Why you should try pyinfra Sat 30 November 2019

These days tools to automate, provision or configure servers are dime a dozen. There’s Puppet, Chef, Salt, Ansible and so on. They all suffer from “over abstraction” - each has it’s own syntaxes and debugging processes. This is far removed from a manual provision over SSH, where feedback is instant. These tools work a dream, until they don’t.

This is why I built pyinfra.

pyinfra is what you’d get if you merged the good bits of Ansible and Fabric together. It’s flexible (all the Python packages), super fast and facilitates instant debugging. -v gives you the raw output as it executes commands. It works by executing simple shell commands, as you would doing a manual provision. This has the added advantage of a --dry flag for dry runs.

If you know Python then you already know how to write pyinfra inventory & operations. Better still if you know Ansible, you’ll understand the concepts of groups & data too.

In short a pyinfra deploy looks like this:

# deploy.py
from pyinfra.modules import apt

    {'Install iftop'},

Execute this like so:

pyinfra myserver.net deploy.py

# This is identical to:
pyinfra myserver.net apt.packages iftop sudo=true

This is roughly what you’ll see:

So - why should you try pyinfra; what sets it apart from other tools?

1. Python, Python, Python

Everything in pyinfra is Python - inventory files, data files, operation files. This means they are all compatible with Python packages. If you need to do something in pyinfra you use the existing Python package. Setup an EC2 instance to target, manage encrypted secrets, call an API - the possibilities are endless. Check out the example deploys.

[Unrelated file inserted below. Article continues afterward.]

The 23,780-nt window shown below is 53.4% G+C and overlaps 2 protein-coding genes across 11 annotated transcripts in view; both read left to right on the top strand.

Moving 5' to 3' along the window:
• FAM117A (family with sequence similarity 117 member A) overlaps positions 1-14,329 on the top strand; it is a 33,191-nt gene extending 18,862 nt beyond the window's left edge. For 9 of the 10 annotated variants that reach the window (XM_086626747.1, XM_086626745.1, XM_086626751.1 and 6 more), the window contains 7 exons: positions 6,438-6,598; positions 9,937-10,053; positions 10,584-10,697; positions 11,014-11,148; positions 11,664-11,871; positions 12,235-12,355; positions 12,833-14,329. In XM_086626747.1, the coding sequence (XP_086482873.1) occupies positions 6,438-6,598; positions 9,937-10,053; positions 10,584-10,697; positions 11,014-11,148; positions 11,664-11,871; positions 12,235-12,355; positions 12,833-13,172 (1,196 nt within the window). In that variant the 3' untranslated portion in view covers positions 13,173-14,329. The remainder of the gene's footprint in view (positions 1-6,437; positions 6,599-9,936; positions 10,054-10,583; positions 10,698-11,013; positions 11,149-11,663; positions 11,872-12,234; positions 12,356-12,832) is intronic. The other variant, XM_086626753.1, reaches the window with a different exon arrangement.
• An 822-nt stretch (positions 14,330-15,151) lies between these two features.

2. Debugging that isn’t awful

One of the nice things about deploying “by hand” is that, if when something goes wrong, you get instant feedback via stdout/stderr. This is not true for most deployment tools.

Because most pyinfra operations execute shell commands, feedback is instant. If anything goes wrong pyinfra will give you any output immediately. If you want to follow both stdout/stderr as the deploy executes, add -v.

3. Actually agentless

pyinfra works over SSH and only requires a shell on the remote side. There’s no daemon or even Python required. If you can SSH into it, pyinfra can deploy to it.

pyinfra can also build Docker images, execute with subprocess and read Ansible inventories. Other execution targets and inventories are trivial to implement.

4. Performance

In an agentless system, where a single process handles the entire deployment, performance is key. One of the reasons I started pyinfra was frustrations with Ansible’s (at the time) slowness. pyinfra boasts significant performance gains over Ansible and falls much closer to fabric:

5. Package, extend, distribute

pyinfra leverages Python’s existing packaging infrastructure to create re-usable deploys. There are deploys for etcd clusters, Docker, Kubernetes clusters, Prometheus and more.


So, if you’re still here, why not try pyinfra?